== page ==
The Blue Bird by Belgian playwright Maurice Maeterlinck received its Australian premiere with Frederick Harrison’s Haymarket Theatre Company at the Criterion Theatre, Sydney on Saturday, 6 April 1912, and concluded its season there on Friday, 17 May after a run of six weeks, followed by a tour to the other Australian capitals. English actor, Claude Rains, who stage managed the tour, would gain fame in later years as a notable Hollywood character actor in such films as The Invisible Man (1933) The Adventures of Robin Hood (1938) Mr. Smith Goes to Washington (1939) Casablanca (1942) Caesar and Cleopatra (1945) and Lawrence of Arabia (1962) amongst others.

The theatre program for the Melbourne season (which commenced at the Theatre Royal on 22 June and includes photos of the cast ‘in character’) may be viewed in full here on Trove.

Norman O’Neill’s incidental music composed for the play may be heard on YouTube, played by the Court Symphony Orchestra conducted by the composer, recorded by Columbia in Wigmore Hall (London) on 25 February 1927.

[11] Clyde Meynell joined JCW Ltd. as a managing director in 1911 and celebrated his 30th year in theatrical management in 1921, as recounted by the following newspaper report marking this milestone:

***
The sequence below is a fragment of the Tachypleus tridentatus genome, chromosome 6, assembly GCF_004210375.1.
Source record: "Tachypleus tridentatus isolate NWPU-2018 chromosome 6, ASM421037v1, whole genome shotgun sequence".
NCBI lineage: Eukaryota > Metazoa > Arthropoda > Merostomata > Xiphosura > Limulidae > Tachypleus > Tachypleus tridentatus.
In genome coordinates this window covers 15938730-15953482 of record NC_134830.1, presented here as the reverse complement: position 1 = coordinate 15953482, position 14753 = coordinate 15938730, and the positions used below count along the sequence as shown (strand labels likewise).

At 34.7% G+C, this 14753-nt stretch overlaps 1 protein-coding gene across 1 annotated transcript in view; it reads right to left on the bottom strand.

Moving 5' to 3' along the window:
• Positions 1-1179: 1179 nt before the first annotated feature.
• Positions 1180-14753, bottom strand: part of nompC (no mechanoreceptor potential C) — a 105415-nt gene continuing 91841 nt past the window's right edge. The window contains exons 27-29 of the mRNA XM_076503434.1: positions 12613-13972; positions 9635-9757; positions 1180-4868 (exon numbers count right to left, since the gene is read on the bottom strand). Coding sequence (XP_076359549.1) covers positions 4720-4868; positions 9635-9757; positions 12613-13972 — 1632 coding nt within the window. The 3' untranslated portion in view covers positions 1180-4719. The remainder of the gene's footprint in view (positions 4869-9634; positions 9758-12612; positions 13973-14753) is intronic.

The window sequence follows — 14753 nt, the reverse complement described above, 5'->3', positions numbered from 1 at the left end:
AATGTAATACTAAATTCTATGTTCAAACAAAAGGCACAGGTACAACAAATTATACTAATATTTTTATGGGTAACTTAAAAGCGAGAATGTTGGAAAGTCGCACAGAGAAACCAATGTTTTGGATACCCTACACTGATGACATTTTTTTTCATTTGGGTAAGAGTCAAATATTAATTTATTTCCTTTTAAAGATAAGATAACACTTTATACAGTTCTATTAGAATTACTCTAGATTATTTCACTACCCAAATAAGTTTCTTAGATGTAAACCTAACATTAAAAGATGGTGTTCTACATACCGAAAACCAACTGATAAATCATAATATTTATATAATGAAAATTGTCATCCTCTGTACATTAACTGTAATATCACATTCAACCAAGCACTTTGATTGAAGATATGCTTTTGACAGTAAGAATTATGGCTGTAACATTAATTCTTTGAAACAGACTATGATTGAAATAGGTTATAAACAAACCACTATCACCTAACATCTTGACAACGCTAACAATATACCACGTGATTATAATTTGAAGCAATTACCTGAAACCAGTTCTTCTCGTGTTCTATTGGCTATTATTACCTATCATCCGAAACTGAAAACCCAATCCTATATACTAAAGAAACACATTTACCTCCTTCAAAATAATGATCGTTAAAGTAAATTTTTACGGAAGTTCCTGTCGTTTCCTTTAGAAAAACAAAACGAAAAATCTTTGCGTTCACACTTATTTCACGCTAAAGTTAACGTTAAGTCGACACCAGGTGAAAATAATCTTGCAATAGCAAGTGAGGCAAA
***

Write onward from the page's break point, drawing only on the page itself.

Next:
Mr. Clyde Meynell, one of the four managing directors of J.C. Williamson, Ltd. enters to-day upon his 30th year of theatrical direction, during nearly half of which his artistic experience and good judgment have powerfully influenced for good the course of stage enterprise in this country.

Not many people are aware, outside the immediate circle of his intimate friends, that the manager comes of an old Dutch family, which established itself in Yorkshire shortly after the arrival in England of William Prince of Orange. His own name Is Clyde van Straubenzee, and many of his relatives are in the British army, notably his brother, General Casimir van Straubenzee (retired), who before the war, was colonel of the Suffolk Regiment at Aldershot, and afterwards was in France until disabled, ultimately sharing a divided command as general in the north-east district, with Leeds as headquarters.